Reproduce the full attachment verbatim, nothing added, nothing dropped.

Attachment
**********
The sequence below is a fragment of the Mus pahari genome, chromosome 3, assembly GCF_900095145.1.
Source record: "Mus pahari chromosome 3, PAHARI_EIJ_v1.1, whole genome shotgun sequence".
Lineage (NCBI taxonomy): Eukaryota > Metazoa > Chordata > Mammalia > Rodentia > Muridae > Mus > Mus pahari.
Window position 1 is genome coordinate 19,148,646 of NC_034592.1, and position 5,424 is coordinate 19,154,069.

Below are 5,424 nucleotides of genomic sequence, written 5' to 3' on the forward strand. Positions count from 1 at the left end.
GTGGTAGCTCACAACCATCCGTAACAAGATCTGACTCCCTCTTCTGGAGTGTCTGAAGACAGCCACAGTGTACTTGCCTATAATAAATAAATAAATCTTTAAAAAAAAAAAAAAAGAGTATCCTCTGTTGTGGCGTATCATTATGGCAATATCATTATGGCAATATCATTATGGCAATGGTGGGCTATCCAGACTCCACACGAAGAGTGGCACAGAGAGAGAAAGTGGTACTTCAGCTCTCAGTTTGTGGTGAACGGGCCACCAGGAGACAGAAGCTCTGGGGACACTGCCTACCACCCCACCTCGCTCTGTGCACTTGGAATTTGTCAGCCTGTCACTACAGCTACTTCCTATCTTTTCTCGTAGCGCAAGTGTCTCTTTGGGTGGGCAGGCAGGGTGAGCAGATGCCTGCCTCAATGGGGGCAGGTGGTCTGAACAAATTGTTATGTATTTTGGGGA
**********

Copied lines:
The sequence below is a fragment of the Mus pahari genome, chromosome 3, assembly GCF_900095145.1.
Source record: "Mus pahari chromosome 3, PAHARI_EIJ_v1.1, whole genome shotgun sequence".
Lineage (NCBI taxonomy): Eukaryota > Metazoa > Chordata > Mammalia > Rodentia > Muridae > Mus > Mus pahari.
Window position 1 is genome coordinate 19,148,646 of NC_034592.1, and position 5,424 is coordinate 19,154,069.

Below are 5,424 nucleotides of genomic sequence, written 5' to 3' on the forward strand. Positions count from 1 at the left end.
GTGGTAGCTCACAACCATCCGTAACAAGATCTGACTCCCTCTTCTGGAGTGTCTGAAGACAGCCACAGTGTACTTGCCTATAATAAATAAATAAATCTTTAAAAAAAAAAAAAAAGAGTATCCTCTGTTGTGGCGTATCATTATGGCAATATCATTATGGCAATATCATTATGGCAATGGTGGGCTATCCAGACTCCACACGAAGAGTGGCACAGAGAGAGAAAGTGGTACTTCAGCTCTCAGTTTGTGGTGAACGGGCCACCAGGAGACAGAAGCTCTGGGGACACTGCCTACCACCCCACCTCGCTCTGTGCACTTGGAATTTGTCAGCCTGTCACTACAGCTACTTCCTATCTTTTCTCGTAGCGCAAGTGTCTCTTTGGGTGGGCAGGCAGGGTGAGCAGATGCCTGCCTCAATGGGGGCAGGTGGTCTGAACAAATTGTTATGTATTTTGGGGA